In short, temporality collapsed into events. This term was coined by Venkatesh Rao. Use within NM spiked during the COVID-19 pandemic as a way of describing the texture of time tick-tocking along the flow of updates to case counts. Also: a focus on the minutiae of reference data at the expense of a larger context; useful metaphors; ants on a log; sifting through high verbosity lines of feedback returned by a console log. Further, Log Level is the smallest unit of the subjective experience of time capable of forming a coherent sense of time passing. Socio-technical changes play a role in shaping the collective experience of Log Level; what had once been checking second-hand ticking on the clock becomes checking posts in the feed.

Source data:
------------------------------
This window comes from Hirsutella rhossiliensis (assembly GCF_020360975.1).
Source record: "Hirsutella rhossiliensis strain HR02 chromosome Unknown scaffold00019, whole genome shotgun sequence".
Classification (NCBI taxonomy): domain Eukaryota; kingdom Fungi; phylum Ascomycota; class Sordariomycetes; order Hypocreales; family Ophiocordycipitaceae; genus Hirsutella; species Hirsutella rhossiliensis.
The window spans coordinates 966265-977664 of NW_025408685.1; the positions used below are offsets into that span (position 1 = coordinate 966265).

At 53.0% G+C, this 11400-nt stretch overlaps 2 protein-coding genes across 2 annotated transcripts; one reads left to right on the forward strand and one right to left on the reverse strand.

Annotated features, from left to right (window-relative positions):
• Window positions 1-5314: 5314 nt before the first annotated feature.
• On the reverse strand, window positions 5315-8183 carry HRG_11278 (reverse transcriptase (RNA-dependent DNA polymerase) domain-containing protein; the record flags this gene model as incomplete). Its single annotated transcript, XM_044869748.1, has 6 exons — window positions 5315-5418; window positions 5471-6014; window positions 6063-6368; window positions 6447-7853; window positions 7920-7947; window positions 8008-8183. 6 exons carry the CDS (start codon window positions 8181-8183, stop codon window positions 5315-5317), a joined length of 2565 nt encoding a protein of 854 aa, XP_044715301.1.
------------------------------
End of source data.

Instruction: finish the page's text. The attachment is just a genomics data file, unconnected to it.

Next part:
Venkatesh Rao: So “log level” is a phrase I started using sometime about a year ago, and it popped out of the models I was building for thinking about time. So that's my current big project, thinking about multi-temporality, the idea that each of us is inhabiting a timeline of its own subjective qualities. A big piece of that is sort of a seven layer stack of thinking about time. And the log level is the lowest level of that seven layer stack. And the simplest way I can explain the log level is: your subjective, consequential version of a clock signal. So for a century, we were all kind of driven by the mechanical clock, tick-tock Greenwich Mean Time, and we were all coordinated by clocks as the basis of industrial economics. And at some point, about 20-30 years ago, clocks became more and more important to computers and robots, but less and less important to humans. And most of us stopped wearing wristwatches. Today, when we look at the time, most often we are actually just looking at a phone screen. And I started thinking about, alright, if the wristwatch or the clock is no longer the lowest level event stream that's shaping your temporal consciousness, what is it? And that's how I started thinking about the “log level” as a more general sense of what's the lowest objective level stream of events that's creating your sense of time on an ongoing basis. So it could be Twitter; Twitter is a good example, for people like me who are very online, my sense of daily time is basically the tick-tock tick-tock of tweets flowing by on my feed. So that's log level. And right now, for all of us around the world, one of the basic log level signals is the counts of [COVID-19] cases in different geographies. So here in LA, it's whatever 144 cases were positive yesterday. In Berlin, it's something else. So we have these virus time zones, each of which is driven by the case count, the fatality count, the ICU count, right. So those are clocks. Now that's log level.